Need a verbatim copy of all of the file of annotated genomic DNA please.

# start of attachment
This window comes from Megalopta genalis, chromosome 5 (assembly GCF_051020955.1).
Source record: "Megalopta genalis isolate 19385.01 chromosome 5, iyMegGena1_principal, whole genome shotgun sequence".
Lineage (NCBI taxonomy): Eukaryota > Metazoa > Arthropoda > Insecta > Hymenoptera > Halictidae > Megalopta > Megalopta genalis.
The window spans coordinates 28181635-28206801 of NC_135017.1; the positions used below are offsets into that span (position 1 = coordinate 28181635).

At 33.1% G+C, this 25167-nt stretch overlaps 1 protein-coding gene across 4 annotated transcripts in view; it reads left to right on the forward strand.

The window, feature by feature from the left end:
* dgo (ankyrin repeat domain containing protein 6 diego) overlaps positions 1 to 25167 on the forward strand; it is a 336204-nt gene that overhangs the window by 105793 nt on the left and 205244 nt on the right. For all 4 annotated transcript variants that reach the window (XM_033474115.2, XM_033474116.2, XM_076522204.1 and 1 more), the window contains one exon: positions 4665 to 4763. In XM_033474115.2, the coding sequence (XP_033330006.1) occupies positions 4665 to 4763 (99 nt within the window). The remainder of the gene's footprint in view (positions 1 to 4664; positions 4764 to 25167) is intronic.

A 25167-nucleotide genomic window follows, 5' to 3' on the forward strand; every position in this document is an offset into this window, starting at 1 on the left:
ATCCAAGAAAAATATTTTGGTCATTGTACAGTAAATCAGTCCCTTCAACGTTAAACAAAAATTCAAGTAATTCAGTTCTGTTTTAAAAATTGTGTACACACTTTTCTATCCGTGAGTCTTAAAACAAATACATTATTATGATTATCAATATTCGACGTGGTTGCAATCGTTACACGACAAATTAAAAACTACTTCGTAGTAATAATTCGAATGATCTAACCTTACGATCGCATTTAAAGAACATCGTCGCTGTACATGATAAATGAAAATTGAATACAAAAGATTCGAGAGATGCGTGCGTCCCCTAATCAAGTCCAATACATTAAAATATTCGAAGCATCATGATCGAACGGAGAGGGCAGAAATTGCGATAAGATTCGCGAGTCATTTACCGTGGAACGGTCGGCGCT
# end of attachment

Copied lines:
This window comes from Megalopta genalis, chromosome 5 (assembly GCF_051020955.1).
Source record: "Megalopta genalis isolate 19385.01 chromosome 5, iyMegGena1_principal, whole genome shotgun sequence".
Lineage (NCBI taxonomy): Eukaryota > Metazoa > Arthropoda > Insecta > Hymenoptera > Halictidae > Megalopta > Megalopta genalis.
The window spans coordinates 28181635-28206801 of NC_135017.1; the positions used below are offsets into that span (position 1 = coordinate 28181635).

At 33.1% G+C, this 25167-nt stretch overlaps 1 protein-coding gene across 4 annotated transcripts in view; it reads left to right on the forward strand.

The window, feature by feature from the left end:
* dgo (ankyrin repeat domain containing protein 6 diego) overlaps positions 1 to 25167 on the forward strand; it is a 336204-nt gene that overhangs the window by 105793 nt on the left and 205244 nt on the right. For all 4 annotated transcript variants that reach the window (XM_033474115.2, XM_033474116.2, XM_076522204.1 and 1 more), the window contains one exon: positions 4665 to 4763. In XM_033474115.2, the coding sequence (XP_033330006.1) occupies positions 4665 to 4763 (99 nt within the window). The remainder of the gene's footprint in view (positions 1 to 4664; positions 4764 to 25167) is intronic.

A 25167-nucleotide genomic window follows, 5' to 3' on the forward strand; every position in this document is an offset into this window, starting at 1 on the left:
ATCCAAGAAAAATATTTTGGTCATTGTACAGTAAATCAGTCCCTTCAACGTTAAACAAAAATTCAAGTAATTCAGTTCTGTTTTAAAAATTGTGTACACACTTTTCTATCCGTGAGTCTTAAAACAAATACATTATTATGATTATCAATATTCGACGTGGTTGCAATCGTTACACGACAAATTAAAAACTACTTCGTAGTAATAATTCGAATGATCTAACCTTACGATCGCATTTAAAGAACATCGTCGCTGTACATGATAAATGAAAATTGAATACAAAAGATTCGAGAGATGCGTGCGTCCCCTAATCAAGTCCAATACATTAAAATATTCGAAGCATCATGATCGAACGGAGAGGGCAGAAATTGCGATAAGATTCGCGAGTCATTTACCGTGGAACGGTCGGCGCT